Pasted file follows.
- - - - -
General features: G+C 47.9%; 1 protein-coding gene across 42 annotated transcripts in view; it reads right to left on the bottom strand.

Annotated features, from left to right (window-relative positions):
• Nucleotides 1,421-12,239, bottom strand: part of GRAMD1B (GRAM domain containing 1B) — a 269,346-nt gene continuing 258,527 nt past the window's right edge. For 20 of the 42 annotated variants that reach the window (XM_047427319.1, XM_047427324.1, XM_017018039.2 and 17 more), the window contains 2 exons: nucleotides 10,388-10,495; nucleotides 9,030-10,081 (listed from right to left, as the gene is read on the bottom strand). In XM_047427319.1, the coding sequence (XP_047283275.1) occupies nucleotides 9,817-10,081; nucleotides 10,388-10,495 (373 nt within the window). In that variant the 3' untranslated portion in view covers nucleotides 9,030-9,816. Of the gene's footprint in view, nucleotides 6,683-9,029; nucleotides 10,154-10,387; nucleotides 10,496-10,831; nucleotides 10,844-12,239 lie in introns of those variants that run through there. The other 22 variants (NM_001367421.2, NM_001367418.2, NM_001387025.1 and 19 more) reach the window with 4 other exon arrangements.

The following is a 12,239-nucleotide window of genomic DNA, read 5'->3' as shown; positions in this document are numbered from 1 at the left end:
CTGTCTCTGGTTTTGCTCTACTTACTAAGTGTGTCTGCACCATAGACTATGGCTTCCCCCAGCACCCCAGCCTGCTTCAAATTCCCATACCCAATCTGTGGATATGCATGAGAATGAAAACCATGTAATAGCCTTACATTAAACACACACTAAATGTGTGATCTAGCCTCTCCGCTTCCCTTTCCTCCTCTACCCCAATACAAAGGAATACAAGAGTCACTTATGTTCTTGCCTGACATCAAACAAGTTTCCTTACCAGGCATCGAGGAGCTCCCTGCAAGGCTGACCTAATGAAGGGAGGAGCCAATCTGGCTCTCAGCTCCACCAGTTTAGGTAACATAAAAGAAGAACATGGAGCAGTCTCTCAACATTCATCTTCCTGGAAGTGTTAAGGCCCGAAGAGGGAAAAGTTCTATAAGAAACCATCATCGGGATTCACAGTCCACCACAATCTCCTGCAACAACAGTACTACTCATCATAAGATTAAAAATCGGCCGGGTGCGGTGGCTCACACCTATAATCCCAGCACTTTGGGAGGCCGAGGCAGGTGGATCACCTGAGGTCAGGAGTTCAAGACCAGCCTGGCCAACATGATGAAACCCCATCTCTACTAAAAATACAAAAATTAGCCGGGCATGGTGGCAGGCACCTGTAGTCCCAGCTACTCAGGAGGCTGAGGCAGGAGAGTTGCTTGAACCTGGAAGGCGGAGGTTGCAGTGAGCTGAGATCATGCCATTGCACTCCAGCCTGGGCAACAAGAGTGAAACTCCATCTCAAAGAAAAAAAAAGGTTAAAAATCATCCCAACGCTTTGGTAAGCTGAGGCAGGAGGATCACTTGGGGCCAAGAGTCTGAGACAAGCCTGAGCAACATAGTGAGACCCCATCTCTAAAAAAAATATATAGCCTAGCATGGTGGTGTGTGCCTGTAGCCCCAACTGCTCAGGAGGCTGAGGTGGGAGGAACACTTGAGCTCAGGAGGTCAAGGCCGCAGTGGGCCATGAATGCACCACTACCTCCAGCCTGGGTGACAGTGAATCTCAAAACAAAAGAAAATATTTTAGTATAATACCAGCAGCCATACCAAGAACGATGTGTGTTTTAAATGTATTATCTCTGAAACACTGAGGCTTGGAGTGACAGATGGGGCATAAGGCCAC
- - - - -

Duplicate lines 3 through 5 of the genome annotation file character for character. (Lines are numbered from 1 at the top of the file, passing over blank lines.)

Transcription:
• Nucleotides 1,421-12,239, bottom strand: part of GRAMD1B (GRAM domain containing 1B) — a 269,346-nt gene continuing 258,527 nt past the window's right edge. For 20 of the 42 annotated variants that reach the window (XM_047427319.1, XM_047427324.1, XM_017018039.2 and 17 more), the window contains 2 exons: nucleotides 10,388-10,495; nucleotides 9,030-10,081 (listed from right to left, as the gene is read on the bottom strand). In XM_047427319.1, the coding sequence (XP_047283275.1) occupies nucleotides 9,817-10,081; nucleotides 10,388-10,495 (373 nt within the window). In that variant the 3' untranslated portion in view covers nucleotides 9,030-9,816. Of the gene's footprint in view, nucleotides 6,683-9,029; nucleotides 10,154-10,387; nucleotides 10,496-10,831; nucleotides 10,844-12,239 lie in introns of those variants that run through there. The other 22 variants (NM_001367421.2, NM_001367418.2, NM_001387025.1 and 19 more) reach the window with 4 other exon arrangements.

The following is a 12,239-nucleotide window of genomic DNA, read 5'->3' as shown; positions in this document are numbered from 1 at the left end:
CTGTCTCTGGTTTTGCTCTACTTACTAAGTGTGTCTGCACCATAGACTATGGCTTCCCCCAGCACCCCAGCCTGCTTCAAATTCCCATACCCAATCTGTGGATATGCATGAGAATGAAAACCATGTAATAGCCTTACATTAAACACACACTAAATGTGTGATCTAGCCTCTCCGCTTCCCTTTCCTCCTCTACCCCAATACAAAGGAATACAAGAGTCACTTATGTTCTTGCCTGACATCAAACAAGTTTCCTTACCAGGCATCGAGGAGCTCCCTGCAAGGCTGACCTAATGAAGGGAGGAGCCAATCTGGCTCTCAGCTCCACCAGTTTAGGTAACATAAAAGAAGAACATGGAGCAGTCTCTCAACATTCATCTTCCTGGAAGTGTTAAGGCCCGAAGAGGGAAAAGTTCTATAAGAAACCATCATCGGGATTCACAGTCCACCACAATCTCCTGCAACAACAGTACTACTCATCATAAGATTAAAAATCGGCCGGGTGCGGTGGCTCACACCTATAATCCCAGCACTTTGGGAGGCCGAGGCAGGTGGATCACCTGAGGTCAGGAGTTCAAGACCAGCCTGGCCAACATGATGAAACCCCATCTCTACTAAAAATACAAAAATTAGCCGGGCATGGTGGCAGGCACCTGTAGTCCCAGCTACTCAGGAGGCTGAGGCAGGAGAGTTGCTTGAACCTGGAAGGCGGAGGTTGCAGTGAGCTGAGATCATGCCATTGCACTCCAGCCTGGGCAACAAGAGTGAAACTCCATCTCAAAGAAAAAAAAAGGTTAAAAATCATCCCAACGCTTTGGTAAGCTGAGGCAGGAGGATCACTTGGGGCCAAGAGTCTGAGACAAGCCTGAGCAACATAGTGAGACCCCATCTCTAAAAAAAATATATAGCCTAGCATGGTGGTGTGTGCCTGTAGCCCCAACTGCTCAGGAGGCTGAGGTGGGAGGAACACTTGAGCTCAGGAGGTCAAGGCCGCAGTGGGCCATGAATGCACCACTACCTCCAGCCTGGGTGACAGTGAATCTCAAAACAAAAGAAAATATTTTAGTATAATACCAGCAGCCATACCAAGAACGATGTGTGTTTTAAATGTATTATCTCTGAAACACTGAGGCTTGGAGTGACAGATGGGGCATAAGGCCAC